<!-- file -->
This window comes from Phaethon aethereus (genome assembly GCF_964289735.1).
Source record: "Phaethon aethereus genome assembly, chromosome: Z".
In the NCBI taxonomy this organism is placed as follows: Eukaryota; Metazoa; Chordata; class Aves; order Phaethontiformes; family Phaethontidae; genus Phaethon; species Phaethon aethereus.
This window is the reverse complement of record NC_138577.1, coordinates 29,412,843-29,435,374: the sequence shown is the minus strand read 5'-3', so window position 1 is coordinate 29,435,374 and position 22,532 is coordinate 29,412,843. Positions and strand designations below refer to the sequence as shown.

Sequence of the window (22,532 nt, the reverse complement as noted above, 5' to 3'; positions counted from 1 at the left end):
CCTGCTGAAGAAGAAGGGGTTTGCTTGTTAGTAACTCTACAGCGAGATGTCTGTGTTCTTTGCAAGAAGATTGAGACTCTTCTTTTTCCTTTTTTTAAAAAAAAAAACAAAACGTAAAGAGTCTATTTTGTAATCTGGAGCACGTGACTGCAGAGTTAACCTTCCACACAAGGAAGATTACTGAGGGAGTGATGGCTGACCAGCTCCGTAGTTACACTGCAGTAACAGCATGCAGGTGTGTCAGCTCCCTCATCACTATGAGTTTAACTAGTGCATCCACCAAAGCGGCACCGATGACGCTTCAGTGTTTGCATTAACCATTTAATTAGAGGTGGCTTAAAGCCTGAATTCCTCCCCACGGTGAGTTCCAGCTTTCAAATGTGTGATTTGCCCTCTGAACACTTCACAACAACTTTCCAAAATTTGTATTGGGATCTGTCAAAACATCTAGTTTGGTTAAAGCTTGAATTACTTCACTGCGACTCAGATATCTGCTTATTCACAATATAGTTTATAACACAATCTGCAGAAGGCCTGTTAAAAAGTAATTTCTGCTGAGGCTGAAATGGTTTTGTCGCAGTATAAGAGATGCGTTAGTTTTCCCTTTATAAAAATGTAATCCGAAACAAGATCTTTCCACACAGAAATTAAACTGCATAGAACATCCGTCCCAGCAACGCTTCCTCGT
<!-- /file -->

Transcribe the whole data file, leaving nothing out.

This window comes from Phaethon aethereus (genome assembly GCF_964289735.1).
Source record: "Phaethon aethereus genome assembly, chromosome: Z".
In the NCBI taxonomy this organism is placed as follows: Eukaryota; Metazoa; Chordata; class Aves; order Phaethontiformes; family Phaethontidae; genus Phaethon; species Phaethon aethereus.
This window is the reverse complement of record NC_138577.1, coordinates 29,412,843-29,435,374: the sequence shown is the minus strand read 5'-3', so window position 1 is coordinate 29,435,374 and position 22,532 is coordinate 29,412,843. Positions and strand designations below refer to the sequence as shown.

Sequence of the window (22,532 nt, the reverse complement as noted above, 5' to 3'; positions counted from 1 at the left end):
CCTGCTGAAGAAGAAGGGGTTTGCTTGTTAGTAACTCTACAGCGAGATGTCTGTGTTCTTTGCAAGAAGATTGAGACTCTTCTTTTTCCTTTTTTTAAAAAAAAAAACAAAACGTAAAGAGTCTATTTTGTAATCTGGAGCACGTGACTGCAGAGTTAACCTTCCACACAAGGAAGATTACTGAGGGAGTGATGGCTGACCAGCTCCGTAGTTACACTGCAGTAACAGCATGCAGGTGTGTCAGCTCCCTCATCACTATGAGTTTAACTAGTGCATCCACCAAAGCGGCACCGATGACGCTTCAGTGTTTGCATTAACCATTTAATTAGAGGTGGCTTAAAGCCTGAATTCCTCCCCACGGTGAGTTCCAGCTTTCAAATGTGTGATTTGCCCTCTGAACACTTCACAACAACTTTCCAAAATTTGTATTGGGATCTGTCAAAACATCTAGTTTGGTTAAAGCTTGAATTACTTCACTGCGACTCAGATATCTGCTTATTCACAATATAGTTTATAACACAATCTGCAGAAGGCCTGTTAAAAAGTAATTTCTGCTGAGGCTGAAATGGTTTTGTCGCAGTATAAGAGATGCGTTAGTTTTCCCTTTATAAAAATGTAATCCGAAACAAGATCTTTCCACACAGAAATTAAACTGCATAGAACATCCGTCCCAGCAACGCTTCCTCGT